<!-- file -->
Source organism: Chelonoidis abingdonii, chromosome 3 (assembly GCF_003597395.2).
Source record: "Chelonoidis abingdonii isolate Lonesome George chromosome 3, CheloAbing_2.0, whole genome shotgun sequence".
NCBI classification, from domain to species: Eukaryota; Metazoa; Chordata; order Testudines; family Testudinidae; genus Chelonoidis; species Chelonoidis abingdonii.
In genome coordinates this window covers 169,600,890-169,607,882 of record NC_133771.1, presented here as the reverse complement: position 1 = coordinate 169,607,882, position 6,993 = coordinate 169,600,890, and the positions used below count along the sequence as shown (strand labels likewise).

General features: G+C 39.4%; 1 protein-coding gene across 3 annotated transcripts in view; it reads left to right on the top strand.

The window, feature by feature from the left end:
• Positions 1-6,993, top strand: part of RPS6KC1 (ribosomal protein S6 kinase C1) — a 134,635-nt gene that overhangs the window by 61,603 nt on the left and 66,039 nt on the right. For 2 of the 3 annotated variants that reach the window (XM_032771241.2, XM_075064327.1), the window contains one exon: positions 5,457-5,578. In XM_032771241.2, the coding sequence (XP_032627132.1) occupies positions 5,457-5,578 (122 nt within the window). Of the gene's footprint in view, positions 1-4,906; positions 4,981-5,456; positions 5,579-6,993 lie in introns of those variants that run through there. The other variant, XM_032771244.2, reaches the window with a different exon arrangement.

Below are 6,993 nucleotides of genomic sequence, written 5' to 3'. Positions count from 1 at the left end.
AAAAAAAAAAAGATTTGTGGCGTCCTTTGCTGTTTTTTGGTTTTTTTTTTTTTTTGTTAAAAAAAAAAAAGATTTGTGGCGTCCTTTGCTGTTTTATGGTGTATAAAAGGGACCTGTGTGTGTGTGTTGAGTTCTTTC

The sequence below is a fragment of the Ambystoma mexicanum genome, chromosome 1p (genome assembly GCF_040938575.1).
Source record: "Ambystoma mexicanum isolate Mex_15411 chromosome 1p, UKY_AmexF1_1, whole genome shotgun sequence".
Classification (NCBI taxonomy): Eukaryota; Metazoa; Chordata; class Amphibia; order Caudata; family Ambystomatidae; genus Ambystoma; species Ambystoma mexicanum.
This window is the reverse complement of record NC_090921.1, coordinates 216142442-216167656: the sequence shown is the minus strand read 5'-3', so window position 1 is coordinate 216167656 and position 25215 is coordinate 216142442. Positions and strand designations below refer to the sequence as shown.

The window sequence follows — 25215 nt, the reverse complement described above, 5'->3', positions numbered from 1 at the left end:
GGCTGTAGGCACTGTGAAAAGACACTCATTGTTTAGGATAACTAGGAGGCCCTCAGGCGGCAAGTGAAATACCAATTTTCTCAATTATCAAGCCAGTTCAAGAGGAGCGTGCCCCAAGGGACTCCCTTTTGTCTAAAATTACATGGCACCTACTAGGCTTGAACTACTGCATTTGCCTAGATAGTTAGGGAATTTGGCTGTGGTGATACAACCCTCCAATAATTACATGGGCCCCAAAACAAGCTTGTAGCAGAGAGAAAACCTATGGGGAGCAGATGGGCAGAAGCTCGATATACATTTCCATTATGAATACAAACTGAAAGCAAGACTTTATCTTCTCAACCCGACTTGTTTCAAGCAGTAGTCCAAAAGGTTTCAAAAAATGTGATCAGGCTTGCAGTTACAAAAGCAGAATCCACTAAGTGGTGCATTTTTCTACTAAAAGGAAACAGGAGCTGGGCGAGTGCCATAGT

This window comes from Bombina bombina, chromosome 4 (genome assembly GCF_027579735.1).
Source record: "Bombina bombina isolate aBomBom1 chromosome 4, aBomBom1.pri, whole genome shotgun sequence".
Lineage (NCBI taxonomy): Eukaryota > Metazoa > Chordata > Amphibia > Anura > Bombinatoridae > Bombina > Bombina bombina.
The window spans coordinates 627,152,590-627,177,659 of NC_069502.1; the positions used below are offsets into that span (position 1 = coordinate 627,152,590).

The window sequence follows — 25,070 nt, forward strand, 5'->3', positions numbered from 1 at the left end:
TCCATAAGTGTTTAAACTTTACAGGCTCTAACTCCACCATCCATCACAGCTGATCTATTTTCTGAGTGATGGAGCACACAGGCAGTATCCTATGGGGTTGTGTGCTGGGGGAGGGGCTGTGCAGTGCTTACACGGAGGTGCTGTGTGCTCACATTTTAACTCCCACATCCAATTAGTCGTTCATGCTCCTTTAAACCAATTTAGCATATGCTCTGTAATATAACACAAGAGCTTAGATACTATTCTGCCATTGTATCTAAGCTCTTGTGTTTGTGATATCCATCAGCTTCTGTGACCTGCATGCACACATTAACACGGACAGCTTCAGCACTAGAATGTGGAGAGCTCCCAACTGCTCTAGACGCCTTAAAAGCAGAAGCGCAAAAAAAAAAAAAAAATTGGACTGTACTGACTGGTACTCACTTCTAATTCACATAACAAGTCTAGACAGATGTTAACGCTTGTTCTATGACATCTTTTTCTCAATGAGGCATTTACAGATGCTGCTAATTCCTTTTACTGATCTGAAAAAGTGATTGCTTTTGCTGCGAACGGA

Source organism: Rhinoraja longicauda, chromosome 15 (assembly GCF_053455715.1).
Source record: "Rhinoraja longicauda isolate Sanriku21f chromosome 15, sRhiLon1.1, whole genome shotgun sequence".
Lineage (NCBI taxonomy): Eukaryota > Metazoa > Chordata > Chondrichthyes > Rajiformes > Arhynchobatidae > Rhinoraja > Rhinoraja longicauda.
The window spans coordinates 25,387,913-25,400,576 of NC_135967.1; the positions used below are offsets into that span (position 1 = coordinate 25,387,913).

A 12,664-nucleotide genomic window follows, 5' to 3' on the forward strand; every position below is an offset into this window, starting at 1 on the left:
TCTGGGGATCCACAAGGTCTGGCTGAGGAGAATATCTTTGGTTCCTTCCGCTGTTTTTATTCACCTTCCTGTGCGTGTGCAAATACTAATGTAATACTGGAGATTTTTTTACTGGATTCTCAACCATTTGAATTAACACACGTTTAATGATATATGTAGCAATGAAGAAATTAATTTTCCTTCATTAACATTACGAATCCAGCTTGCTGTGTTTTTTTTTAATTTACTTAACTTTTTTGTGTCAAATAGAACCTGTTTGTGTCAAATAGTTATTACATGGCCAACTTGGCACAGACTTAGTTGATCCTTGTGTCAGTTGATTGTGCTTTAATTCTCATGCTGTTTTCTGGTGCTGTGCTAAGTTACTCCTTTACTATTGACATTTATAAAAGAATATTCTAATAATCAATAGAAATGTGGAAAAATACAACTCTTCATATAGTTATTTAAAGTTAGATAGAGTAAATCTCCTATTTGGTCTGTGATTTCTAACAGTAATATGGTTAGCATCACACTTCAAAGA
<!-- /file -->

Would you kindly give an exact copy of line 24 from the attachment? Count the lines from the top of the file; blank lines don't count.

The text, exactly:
Lineage (NCBI taxonomy): Eukaryota > Metazoa > Chordata > Chondrichthyes > Rajiformes > Arhynchobatidae > Rhinoraja > Rhinoraja longicauda.